Plant Adaptations/Variations

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1 Plant Adaptations/Variations Plants have adaptations to help them survive and thrive in different environments. Adaptations are special features that allow a plant or animal to live in a particular place or habitat. Morphological Physiological However, these adaptations might make it very difficult for the plant to survive in a different place.

2 Arctic Aquatic Desert Epiphytic

3 Adaptations to a Desert Environment The desert is very dry and often hot. Annual rainfall averages less than 10 inches per year, and that rain often comes all at the same time. There is a lot of direct sunlight shining on the plants. The soil is often sandy or rocky and unable to hold much water. Winds are often strong, and dry out plants. Plants are exposed to extreme temperatures and drought conditions. Plants must cope with extensive water loss.

4 Calcium oxalate crystals X600

5 Root system can be 80 ft deep

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8 Adaptations to the Tropical Rainforest The tropical rainforest is hot and it receives 80 to 180 inches rainfall/year. This abundance of water can promote the growth of pathogenic bacteria and fungi. Heavy rainfall also increases the risk of flooding, soil erosion, and rapid leaching of nutrients from the soil. Plants grow rapidly and quickly use up any organic material left from decomposing plants and animals. Tropical rainforests have surprisingly poor soils. The rainforest canopy is thick, and little sunlight penetrates to the forest floor. Yet, the plants at the top of the rainforest in the canopy, must be able to survive 12 hours of intense sunlight every day of the year. These microclimates lead to a great amount of diversity in plant species in the tropical rainforest.

9 Adaptations to the Tropical Rainforest Drip tips and waxy surfaces allow water to run off, to discourage growth of bacteria and fungi Buttresses, prop and stilt roots help hold up plants in the shallow soil some plants grow on other plants to reach the sunlight

10 Adaptations to the Tropical Rainforest Epiphytes are non-parasitic plants that live on other plants Epiphytic bromeliads collect rainwater into a central reservoir from which they absorb the water through hairs on their leaves epiphytic orchids have aerial roots that cling to the host plant, absorb minerals, and absorb water from the atmosphere

11 Adaptations to the Temperate Deciduous Forest There are four distinct seasons in the temperate deciduous forest: spring, summer, autumn, and winter. The temperature varies from hot in the summer to below freezing in the winter. Rain is plentiful, about 30 to 50 inches per year. The temperate deciduous forest is made up of layers of plants The tallest trees make up the forest canopy which can be 100 feet or more above the ground. Beneath the canopy, the more shade tolerant understory contains smaller trees and young trees. Below the understory is a shrub layer. Carpeting the forest floor is the herb layer made up of wildflowers, mosses, and ferns. Fallen leaves, twigs, and dried plants cover the ground, decompose, and help add nutrients to the topsoil.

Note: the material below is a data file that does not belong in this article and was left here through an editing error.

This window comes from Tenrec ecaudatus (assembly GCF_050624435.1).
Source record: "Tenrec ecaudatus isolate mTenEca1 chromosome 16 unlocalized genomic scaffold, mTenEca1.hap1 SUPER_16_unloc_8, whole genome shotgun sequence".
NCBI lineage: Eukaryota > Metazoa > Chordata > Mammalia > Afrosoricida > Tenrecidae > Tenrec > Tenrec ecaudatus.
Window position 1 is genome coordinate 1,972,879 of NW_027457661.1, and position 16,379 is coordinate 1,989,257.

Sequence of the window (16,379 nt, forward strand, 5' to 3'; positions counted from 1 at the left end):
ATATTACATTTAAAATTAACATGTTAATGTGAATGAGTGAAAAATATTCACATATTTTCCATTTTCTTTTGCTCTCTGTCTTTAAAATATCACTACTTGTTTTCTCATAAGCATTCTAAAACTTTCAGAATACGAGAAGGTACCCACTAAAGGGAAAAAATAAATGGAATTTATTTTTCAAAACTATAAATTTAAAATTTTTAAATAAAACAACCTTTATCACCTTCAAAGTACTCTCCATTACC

12 Adaptations to the Temperate Deciduous Forest wildflowers grow on forest floor early in the spring before trees leaf-out and shade the forest floor many trees are deciduous (they drop their leaves in the autumn, and grow new ones in spring). most deciduous trees have thin, broad, light-weight leaves that can capture a lot of sunlight for photosynthesis in warm weather; when the weather gets cooler, the broad leaves cause too much water loss and can be weighed down by too much snow, so the tree drops its leaves. New ones will grow in the spring. trees have thick bark to protect against cold winters

13 Adaptations to the Temperate Grasslands The temperate grasslands, also called prairie, feature hot summers and cold winters. Rainfall is uncertain, fire and drought are common. The temperate grasslands receive only 10 to 30 inches of rainfall/year. The soil is high in organic material because the above-ground portions of grasses die off annually, enriching the soil.

14 Adaptations to the Temperate Grasslands During a fire above-ground portions of grasses may perish, but rhizomes survive to sprout again Prairie shrubs readily resprout after fire Roots of prairie grasses extend deep into the ground to absorb as much moisture as they can Extensive root systems prevent grazing animals from pulling roots out of the ground

15 Adaptations to the Temperate Grasslands Prairie grasses have narrow leaves which lose less water than broad leaves Grasses grow from near their base, not from tip, thus are not permanently damaged from grazing animals or fire Many grasses take advantage of exposed, windy conditions and are wind pollinated Soft stems enable prairie grasses to bend in the wind

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18 Plant Adaptations for Pollination and Nutrition Sexual deception in orchids for pollination mirror bee orchid (Ophrys speculum ssp. speculum)

19 Morphology of the Orchid Flower

20 Phaleanopsis pollinia

21 Ophrys apifera flower Pollinia

22 Ophrys bilunulata and pseudocopulating Andrena flavipes male (Photo J. Stökl)

23 Eucera cinnamomea with pollinium

24 Flowering plants have evolved a method of capturing and digesting the bodies of insects as a source of nitrogen

25 These plants live in wetlands with little oxygen in the soil and as a consequence low organic matter degradation Sundews

26 Venus Fly Trap

Plant Adaptations. This cactus displays light-colored hair that helps shade the plant. Copyright

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